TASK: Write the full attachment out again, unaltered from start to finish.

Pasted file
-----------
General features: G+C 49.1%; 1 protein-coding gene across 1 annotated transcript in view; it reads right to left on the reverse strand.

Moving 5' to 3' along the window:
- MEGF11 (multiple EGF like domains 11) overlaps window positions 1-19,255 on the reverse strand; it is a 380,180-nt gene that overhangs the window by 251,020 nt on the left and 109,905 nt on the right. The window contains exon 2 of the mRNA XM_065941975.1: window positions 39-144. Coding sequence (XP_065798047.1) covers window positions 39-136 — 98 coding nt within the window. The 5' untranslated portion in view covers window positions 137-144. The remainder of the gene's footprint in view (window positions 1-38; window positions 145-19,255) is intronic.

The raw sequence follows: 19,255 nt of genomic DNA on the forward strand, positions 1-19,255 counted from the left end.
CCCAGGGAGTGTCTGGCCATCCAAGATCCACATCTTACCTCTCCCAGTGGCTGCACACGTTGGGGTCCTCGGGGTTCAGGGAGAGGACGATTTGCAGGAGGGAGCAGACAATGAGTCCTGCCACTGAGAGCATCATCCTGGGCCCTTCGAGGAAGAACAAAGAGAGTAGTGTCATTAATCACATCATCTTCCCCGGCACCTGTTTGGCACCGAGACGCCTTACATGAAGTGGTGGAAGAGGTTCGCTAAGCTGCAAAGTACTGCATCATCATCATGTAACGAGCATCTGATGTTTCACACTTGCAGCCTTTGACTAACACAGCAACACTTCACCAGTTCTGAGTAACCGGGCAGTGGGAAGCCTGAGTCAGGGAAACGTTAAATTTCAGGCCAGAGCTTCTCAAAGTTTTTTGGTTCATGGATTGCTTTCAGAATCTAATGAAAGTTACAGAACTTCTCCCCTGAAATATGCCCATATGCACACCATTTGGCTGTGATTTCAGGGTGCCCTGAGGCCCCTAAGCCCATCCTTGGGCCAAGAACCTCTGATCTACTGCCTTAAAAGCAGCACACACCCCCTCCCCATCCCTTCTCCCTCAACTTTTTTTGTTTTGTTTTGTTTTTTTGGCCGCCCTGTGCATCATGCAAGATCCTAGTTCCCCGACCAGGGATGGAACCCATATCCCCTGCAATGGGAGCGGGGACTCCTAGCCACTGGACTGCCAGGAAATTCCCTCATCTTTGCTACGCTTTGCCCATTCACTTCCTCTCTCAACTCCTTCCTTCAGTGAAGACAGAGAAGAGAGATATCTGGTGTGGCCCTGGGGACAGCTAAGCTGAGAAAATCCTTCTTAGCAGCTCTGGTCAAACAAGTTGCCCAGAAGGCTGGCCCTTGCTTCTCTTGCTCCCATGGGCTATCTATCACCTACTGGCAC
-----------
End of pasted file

General features: G+C 49.1%; 1 protein-coding gene across 1 annotated transcript in view; it reads right to left on the reverse strand.

Moving 5' to 3' along the window:
- MEGF11 (multiple EGF like domains 11) overlaps window positions 1-19,255 on the reverse strand; it is a 380,180-nt gene that overhangs the window by 251,020 nt on the left and 109,905 nt on the right. The window contains exon 2 of the mRNA XM_065941975.1: window positions 39-144. Coding sequence (XP_065798047.1) covers window positions 39-136 — 98 coding nt within the window. The 5' untranslated portion in view covers window positions 137-144. The remainder of the gene's footprint in view (window positions 1-38; window positions 145-19,255) is intronic.

The raw sequence follows: 19,255 nt of genomic DNA on the forward strand, positions 1-19,255 counted from the left end.
CCCAGGGAGTGTCTGGCCATCCAAGATCCACATCTTACCTCTCCCAGTGGCTGCACACGTTGGGGTCCTCGGGGTTCAGGGAGAGGACGATTTGCAGGAGGGAGCAGACAATGAGTCCTGCCACTGAGAGCATCATCCTGGGCCCTTCGAGGAAGAACAAAGAGAGTAGTGTCATTAATCACATCATCTTCCCCGGCACCTGTTTGGCACCGAGACGCCTTACATGAAGTGGTGGAAGAGGTTCGCTAAGCTGCAAAGTACTGCATCATCATCATGTAACGAGCATCTGATGTTTCACACTTGCAGCCTTTGACTAACACAGCAACACTTCACCAGTTCTGAGTAACCGGGCAGTGGGAAGCCTGAGTCAGGGAAACGTTAAATTTCAGGCCAGAGCTTCTCAAAGTTTTTTGGTTCATGGATTGCTTTCAGAATCTAATGAAAGTTACAGAACTTCTCCCCTGAAATATGCCCATATGCACACCATTTGGCTGTGATTTCAGGGTGCCCTGAGGCCCCTAAGCCCATCCTTGGGCCAAGAACCTCTGATCTACTGCCTTAAAAGCAGCACACACCCCCTCCCCATCCCTTCTCCCTCAACTTTTTTTGTTTTGTTTTGTTTTTTTGGCCGCCCTGTGCATCATGCAAGATCCTAGTTCCCCGACCAGGGATGGAACCCATATCCCCTGCAATGGGAGCGGGGACTCCTAGCCACTGGACTGCCAGGAAATTCCCTCATCTTTGCTACGCTTTGCCCATTCACTTCCTCTCTCAACTCCTTCCTTCAGTGAAGACAGAGAAGAGAGATATCTGGTGTGGCCCTGGGGACAGCTAAGCTGAGAAAATCCTTCTTAGCAGCTCTGGTCAAACAAGTTGCCCAGAAGGCTGGCCCTTGCTTCTCTTGCTCCCATGGGCTATCTATCACCTACTGGCAC